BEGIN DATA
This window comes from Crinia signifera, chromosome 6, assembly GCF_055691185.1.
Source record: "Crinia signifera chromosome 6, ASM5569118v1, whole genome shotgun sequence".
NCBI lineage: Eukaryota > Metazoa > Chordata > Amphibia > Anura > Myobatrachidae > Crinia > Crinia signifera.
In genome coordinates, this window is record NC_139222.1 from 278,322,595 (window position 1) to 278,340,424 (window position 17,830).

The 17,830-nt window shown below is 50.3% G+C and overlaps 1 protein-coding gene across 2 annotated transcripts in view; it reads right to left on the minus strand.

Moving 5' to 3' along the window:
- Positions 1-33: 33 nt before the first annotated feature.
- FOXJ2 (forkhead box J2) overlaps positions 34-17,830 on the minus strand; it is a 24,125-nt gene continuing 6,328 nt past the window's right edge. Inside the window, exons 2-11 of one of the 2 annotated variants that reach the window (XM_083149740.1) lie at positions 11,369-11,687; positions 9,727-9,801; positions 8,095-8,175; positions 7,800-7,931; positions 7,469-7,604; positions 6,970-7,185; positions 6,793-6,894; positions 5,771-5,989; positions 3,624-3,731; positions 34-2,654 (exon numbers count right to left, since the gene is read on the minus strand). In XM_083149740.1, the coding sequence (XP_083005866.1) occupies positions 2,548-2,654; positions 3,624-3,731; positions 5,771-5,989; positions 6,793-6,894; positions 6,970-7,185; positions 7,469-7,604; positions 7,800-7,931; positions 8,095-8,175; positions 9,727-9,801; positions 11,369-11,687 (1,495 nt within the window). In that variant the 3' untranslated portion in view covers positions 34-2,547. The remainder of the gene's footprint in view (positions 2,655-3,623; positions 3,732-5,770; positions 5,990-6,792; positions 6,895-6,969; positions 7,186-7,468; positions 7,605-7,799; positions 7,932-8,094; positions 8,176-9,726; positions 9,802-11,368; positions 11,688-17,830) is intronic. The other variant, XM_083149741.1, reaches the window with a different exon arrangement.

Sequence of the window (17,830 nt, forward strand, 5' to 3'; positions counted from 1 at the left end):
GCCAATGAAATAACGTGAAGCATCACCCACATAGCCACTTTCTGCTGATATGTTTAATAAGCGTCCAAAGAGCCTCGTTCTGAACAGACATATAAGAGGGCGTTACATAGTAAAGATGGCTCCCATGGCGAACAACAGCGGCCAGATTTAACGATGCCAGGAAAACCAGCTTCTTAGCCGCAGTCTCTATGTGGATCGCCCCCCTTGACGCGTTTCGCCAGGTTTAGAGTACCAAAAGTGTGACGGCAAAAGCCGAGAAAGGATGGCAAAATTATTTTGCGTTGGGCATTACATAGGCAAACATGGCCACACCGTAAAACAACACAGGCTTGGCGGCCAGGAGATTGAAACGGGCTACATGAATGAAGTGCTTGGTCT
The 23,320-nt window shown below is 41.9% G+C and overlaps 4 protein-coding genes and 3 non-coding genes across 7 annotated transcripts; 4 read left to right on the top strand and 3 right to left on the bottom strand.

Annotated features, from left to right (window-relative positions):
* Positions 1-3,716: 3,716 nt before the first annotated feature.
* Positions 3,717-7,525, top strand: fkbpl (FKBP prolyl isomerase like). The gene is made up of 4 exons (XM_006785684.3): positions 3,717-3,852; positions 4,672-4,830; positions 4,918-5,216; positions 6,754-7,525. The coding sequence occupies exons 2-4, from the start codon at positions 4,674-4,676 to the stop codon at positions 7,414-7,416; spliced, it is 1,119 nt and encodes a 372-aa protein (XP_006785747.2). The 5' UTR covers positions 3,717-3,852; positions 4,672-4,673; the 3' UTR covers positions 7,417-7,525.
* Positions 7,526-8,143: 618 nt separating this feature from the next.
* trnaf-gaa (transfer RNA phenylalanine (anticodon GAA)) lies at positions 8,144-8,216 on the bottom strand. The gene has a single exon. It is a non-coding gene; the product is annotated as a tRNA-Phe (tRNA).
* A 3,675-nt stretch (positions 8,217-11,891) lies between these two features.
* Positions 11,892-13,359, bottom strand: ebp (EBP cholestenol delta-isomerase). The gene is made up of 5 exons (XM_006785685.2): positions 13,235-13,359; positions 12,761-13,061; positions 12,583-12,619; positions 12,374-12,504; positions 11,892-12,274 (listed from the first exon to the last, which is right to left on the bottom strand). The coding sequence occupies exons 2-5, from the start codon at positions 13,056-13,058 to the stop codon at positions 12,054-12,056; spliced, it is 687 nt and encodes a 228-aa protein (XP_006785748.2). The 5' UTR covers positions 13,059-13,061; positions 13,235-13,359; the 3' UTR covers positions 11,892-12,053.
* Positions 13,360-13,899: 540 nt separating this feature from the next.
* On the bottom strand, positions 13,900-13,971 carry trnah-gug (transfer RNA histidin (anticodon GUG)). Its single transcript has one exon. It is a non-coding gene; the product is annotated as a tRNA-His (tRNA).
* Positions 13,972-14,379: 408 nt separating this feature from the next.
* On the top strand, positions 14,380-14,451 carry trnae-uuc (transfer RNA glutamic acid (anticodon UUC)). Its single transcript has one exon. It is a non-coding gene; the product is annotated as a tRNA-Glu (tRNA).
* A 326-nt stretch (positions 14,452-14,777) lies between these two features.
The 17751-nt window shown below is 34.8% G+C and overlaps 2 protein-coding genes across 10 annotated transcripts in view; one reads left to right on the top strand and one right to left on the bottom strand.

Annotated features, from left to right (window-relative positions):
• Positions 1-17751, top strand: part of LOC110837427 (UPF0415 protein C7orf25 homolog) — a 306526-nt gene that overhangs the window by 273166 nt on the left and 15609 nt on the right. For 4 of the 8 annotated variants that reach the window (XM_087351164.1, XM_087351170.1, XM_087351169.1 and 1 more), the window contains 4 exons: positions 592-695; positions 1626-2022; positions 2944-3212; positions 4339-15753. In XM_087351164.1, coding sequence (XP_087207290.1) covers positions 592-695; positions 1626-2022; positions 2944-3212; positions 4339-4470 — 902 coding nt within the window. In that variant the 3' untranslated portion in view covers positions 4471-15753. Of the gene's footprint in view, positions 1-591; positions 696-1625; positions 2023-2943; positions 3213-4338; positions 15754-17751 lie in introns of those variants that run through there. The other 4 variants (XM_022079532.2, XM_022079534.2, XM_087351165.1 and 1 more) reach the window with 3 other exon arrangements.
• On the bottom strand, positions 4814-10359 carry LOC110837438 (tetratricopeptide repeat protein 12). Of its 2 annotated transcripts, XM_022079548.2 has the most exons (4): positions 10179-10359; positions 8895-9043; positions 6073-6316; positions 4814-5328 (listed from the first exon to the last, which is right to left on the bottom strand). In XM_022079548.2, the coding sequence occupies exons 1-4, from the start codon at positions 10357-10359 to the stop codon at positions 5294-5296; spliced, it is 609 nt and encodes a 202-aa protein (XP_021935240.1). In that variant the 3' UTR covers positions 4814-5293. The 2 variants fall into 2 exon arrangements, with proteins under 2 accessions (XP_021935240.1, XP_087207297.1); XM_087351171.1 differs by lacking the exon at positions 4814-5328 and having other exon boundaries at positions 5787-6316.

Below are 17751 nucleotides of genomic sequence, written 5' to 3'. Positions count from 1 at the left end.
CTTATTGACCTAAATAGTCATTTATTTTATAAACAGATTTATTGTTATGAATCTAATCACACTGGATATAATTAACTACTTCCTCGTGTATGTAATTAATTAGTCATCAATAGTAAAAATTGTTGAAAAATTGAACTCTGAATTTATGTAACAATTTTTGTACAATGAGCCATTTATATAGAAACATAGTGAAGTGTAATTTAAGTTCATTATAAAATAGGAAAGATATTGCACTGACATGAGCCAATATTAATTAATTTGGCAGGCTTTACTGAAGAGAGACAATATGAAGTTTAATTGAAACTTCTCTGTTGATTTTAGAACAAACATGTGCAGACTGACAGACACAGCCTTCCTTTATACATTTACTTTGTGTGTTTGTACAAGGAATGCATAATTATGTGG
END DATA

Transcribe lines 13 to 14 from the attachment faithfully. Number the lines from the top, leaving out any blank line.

* Positions 1-3,716: 3,716 nt before the first annotated feature.
* Positions 3,717-7,525, top strand: fkbpl (FKBP prolyl isomerase like). The gene is made up of 4 exons (XM_006785684.3): positions 3,717-3,852; positions 4,672-4,830; positions 4,918-5,216; positions 6,754-7,525. The coding sequence occupies exons 2-4, from the start codon at positions 4,674-4,676 to the stop codon at positions 7,414-7,416; spliced, it is 1,119 nt and encodes a 372-aa protein (XP_006785747.2). The 5' UTR covers positions 3,717-3,852; positions 4,672-4,673; the 3' UTR covers positions 7,417-7,525.